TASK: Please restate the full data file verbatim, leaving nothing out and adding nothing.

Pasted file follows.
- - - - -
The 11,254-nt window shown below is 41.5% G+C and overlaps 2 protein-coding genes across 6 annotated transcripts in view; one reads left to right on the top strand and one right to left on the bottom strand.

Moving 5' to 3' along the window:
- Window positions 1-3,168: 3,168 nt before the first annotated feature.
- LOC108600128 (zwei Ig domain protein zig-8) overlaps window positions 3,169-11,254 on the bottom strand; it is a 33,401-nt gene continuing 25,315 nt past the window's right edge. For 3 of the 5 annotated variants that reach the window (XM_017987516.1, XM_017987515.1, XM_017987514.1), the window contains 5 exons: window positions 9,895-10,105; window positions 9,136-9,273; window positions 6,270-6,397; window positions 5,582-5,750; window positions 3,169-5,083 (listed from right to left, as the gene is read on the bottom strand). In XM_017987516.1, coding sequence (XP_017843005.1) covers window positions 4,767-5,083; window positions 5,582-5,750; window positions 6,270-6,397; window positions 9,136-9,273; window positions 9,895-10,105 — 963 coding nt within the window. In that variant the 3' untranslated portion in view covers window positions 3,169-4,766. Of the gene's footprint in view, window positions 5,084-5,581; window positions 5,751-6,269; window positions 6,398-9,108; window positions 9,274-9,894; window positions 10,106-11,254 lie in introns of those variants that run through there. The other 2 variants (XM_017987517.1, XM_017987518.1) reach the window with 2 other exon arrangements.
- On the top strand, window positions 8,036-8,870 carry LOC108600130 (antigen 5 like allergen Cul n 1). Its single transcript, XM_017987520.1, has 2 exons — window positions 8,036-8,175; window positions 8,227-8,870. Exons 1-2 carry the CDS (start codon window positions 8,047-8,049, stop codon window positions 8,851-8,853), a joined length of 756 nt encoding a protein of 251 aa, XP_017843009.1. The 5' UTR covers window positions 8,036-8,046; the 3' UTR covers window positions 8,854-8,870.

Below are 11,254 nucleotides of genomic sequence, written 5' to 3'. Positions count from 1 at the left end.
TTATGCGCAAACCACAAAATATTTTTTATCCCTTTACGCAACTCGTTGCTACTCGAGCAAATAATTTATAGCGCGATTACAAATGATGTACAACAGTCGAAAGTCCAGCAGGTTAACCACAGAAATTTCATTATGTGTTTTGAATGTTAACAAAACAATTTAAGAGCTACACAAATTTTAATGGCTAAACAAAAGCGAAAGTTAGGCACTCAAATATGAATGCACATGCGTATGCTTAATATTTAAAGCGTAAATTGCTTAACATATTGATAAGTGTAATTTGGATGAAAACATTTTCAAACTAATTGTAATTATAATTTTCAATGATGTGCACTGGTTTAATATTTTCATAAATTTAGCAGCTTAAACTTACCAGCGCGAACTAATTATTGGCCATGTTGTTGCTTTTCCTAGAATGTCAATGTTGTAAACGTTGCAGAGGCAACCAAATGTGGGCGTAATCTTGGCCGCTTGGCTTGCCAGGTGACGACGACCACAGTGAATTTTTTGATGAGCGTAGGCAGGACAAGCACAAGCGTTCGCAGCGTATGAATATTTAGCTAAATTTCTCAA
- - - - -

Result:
The 11,254-nt window shown below is 41.5% G+C and overlaps 2 protein-coding genes across 6 annotated transcripts in view; one reads left to right on the top strand and one right to left on the bottom strand.

Moving 5' to 3' along the window:
- Window positions 1-3,168: 3,168 nt before the first annotated feature.
- LOC108600128 (zwei Ig domain protein zig-8) overlaps window positions 3,169-11,254 on the bottom strand; it is a 33,401-nt gene continuing 25,315 nt past the window's right edge. For 3 of the 5 annotated variants that reach the window (XM_017987516.1, XM_017987515.1, XM_017987514.1), the window contains 5 exons: window positions 9,895-10,105; window positions 9,136-9,273; window positions 6,270-6,397; window positions 5,582-5,750; window positions 3,169-5,083 (listed from right to left, as the gene is read on the bottom strand). In XM_017987516.1, coding sequence (XP_017843005.1) covers window positions 4,767-5,083; window positions 5,582-5,750; window positions 6,270-6,397; window positions 9,136-9,273; window positions 9,895-10,105 — 963 coding nt within the window. In that variant the 3' untranslated portion in view covers window positions 3,169-4,766. Of the gene's footprint in view, window positions 5,084-5,581; window positions 5,751-6,269; window positions 6,398-9,108; window positions 9,274-9,894; window positions 10,106-11,254 lie in introns of those variants that run through there. The other 2 variants (XM_017987517.1, XM_017987518.1) reach the window with 2 other exon arrangements.
- On the top strand, window positions 8,036-8,870 carry LOC108600130 (antigen 5 like allergen Cul n 1). Its single transcript, XM_017987520.1, has 2 exons — window positions 8,036-8,175; window positions 8,227-8,870. Exons 1-2 carry the CDS (start codon window positions 8,047-8,049, stop codon window positions 8,851-8,853), a joined length of 756 nt encoding a protein of 251 aa, XP_017843009.1. The 5' UTR covers window positions 8,036-8,046; the 3' UTR covers window positions 8,854-8,870.

Below are 11,254 nucleotides of genomic sequence, written 5' to 3'. Positions count from 1 at the left end.
TTATGCGCAAACCACAAAATATTTTTTATCCCTTTACGCAACTCGTTGCTACTCGAGCAAATAATTTATAGCGCGATTACAAATGATGTACAACAGTCGAAAGTCCAGCAGGTTAACCACAGAAATTTCATTATGTGTTTTGAATGTTAACAAAACAATTTAAGAGCTACACAAATTTTAATGGCTAAACAAAAGCGAAAGTTAGGCACTCAAATATGAATGCACATGCGTATGCTTAATATTTAAAGCGTAAATTGCTTAACATATTGATAAGTGTAATTTGGATGAAAACATTTTCAAACTAATTGTAATTATAATTTTCAATGATGTGCACTGGTTTAATATTTTCATAAATTTAGCAGCTTAAACTTACCAGCGCGAACTAATTATTGGCCATGTTGTTGCTTTTCCTAGAATGTCAATGTTGTAAACGTTGCAGAGGCAACCAAATGTGGGCGTAATCTTGGCCGCTTGGCTTGCCAGGTGACGACGACCACAGTGAATTTTTTGATGAGCGTAGGCAGGACAAGCACAAGCGTTCGCAGCGTATGAATATTTAGCTAAATTTCTCAA